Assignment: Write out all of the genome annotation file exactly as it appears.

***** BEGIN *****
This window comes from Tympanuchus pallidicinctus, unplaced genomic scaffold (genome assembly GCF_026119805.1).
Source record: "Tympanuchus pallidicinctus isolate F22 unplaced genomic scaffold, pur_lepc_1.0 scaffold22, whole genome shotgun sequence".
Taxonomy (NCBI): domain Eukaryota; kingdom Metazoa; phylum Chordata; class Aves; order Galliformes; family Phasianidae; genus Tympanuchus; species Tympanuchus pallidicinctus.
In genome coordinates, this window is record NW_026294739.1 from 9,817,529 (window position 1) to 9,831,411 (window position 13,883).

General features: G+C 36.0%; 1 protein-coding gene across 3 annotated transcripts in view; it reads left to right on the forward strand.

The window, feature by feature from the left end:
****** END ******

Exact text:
This window comes from Tympanuchus pallidicinctus, unplaced genomic scaffold (genome assembly GCF_026119805.1).
Source record: "Tympanuchus pallidicinctus isolate F22 unplaced genomic scaffold, pur_lepc_1.0 scaffold22, whole genome shotgun sequence".
Taxonomy (NCBI): domain Eukaryota; kingdom Metazoa; phylum Chordata; class Aves; order Galliformes; family Phasianidae; genus Tympanuchus; species Tympanuchus pallidicinctus.
In genome coordinates, this window is record NW_026294739.1 from 9,817,529 (window position 1) to 9,831,411 (window position 13,883).

General features: G+C 36.0%; 1 protein-coding gene across 3 annotated transcripts in view; it reads left to right on the forward strand.

The window, feature by feature from the left end: